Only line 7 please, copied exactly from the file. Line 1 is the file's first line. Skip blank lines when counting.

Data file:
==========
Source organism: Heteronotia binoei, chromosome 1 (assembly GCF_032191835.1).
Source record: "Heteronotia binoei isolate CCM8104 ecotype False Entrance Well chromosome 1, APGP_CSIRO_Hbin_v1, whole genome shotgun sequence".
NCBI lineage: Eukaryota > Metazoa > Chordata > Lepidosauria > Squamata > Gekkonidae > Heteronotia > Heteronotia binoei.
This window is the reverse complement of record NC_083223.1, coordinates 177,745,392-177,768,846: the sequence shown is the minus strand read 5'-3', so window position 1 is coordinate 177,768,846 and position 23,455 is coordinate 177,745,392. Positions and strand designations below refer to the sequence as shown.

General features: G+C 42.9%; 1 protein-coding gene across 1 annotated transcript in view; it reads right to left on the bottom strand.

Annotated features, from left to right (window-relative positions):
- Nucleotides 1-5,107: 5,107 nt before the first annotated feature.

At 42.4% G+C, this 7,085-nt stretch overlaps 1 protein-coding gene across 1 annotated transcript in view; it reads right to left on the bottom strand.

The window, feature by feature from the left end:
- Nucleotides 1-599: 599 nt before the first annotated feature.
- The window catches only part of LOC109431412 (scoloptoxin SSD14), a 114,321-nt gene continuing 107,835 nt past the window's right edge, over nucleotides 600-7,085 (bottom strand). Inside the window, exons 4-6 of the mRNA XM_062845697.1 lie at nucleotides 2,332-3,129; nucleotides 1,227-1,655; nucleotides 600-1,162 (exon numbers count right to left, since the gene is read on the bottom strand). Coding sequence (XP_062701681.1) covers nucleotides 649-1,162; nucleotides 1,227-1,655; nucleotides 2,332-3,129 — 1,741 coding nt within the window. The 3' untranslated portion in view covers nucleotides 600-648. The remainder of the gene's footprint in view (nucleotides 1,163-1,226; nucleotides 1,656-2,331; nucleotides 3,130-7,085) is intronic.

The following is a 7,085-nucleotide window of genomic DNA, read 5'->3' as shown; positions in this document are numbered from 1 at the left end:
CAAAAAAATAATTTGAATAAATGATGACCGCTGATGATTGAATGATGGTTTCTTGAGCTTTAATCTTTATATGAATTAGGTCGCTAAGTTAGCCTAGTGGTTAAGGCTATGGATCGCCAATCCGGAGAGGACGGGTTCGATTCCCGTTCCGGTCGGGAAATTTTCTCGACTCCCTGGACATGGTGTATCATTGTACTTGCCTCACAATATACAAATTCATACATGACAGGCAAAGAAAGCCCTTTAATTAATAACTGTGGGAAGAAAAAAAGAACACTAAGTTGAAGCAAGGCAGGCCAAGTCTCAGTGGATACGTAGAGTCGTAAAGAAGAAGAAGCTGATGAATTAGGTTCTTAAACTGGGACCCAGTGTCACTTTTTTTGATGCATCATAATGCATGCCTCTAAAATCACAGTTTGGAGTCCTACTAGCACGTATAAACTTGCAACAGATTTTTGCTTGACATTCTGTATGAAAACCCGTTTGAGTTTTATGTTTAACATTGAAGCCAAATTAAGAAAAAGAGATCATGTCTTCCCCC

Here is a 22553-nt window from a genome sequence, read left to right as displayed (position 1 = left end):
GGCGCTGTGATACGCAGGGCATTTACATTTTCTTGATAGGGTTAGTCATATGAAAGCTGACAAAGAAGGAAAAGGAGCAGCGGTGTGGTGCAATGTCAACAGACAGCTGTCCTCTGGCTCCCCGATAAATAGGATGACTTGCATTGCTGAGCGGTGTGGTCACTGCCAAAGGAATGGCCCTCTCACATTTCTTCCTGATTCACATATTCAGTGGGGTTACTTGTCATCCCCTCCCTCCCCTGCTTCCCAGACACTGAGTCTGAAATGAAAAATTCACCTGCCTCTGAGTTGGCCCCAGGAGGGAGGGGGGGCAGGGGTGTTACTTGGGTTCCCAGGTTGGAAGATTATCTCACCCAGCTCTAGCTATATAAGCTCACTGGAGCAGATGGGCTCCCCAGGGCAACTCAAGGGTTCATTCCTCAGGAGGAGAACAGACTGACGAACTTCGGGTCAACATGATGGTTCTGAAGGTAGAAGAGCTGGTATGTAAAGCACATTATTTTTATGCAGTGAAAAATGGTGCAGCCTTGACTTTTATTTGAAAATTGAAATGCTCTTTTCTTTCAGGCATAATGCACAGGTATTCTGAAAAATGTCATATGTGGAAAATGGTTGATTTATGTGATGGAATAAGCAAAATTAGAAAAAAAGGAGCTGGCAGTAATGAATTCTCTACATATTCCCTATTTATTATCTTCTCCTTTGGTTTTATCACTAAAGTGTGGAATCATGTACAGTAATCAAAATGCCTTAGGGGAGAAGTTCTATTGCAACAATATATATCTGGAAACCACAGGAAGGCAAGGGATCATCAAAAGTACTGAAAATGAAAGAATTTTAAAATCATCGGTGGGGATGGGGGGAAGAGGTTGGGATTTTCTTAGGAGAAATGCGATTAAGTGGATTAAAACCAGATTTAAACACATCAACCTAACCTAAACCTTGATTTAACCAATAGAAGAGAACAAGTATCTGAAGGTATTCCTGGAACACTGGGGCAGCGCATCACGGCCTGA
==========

- Nucleotides 1-5,107: 5,107 nt before the first annotated feature.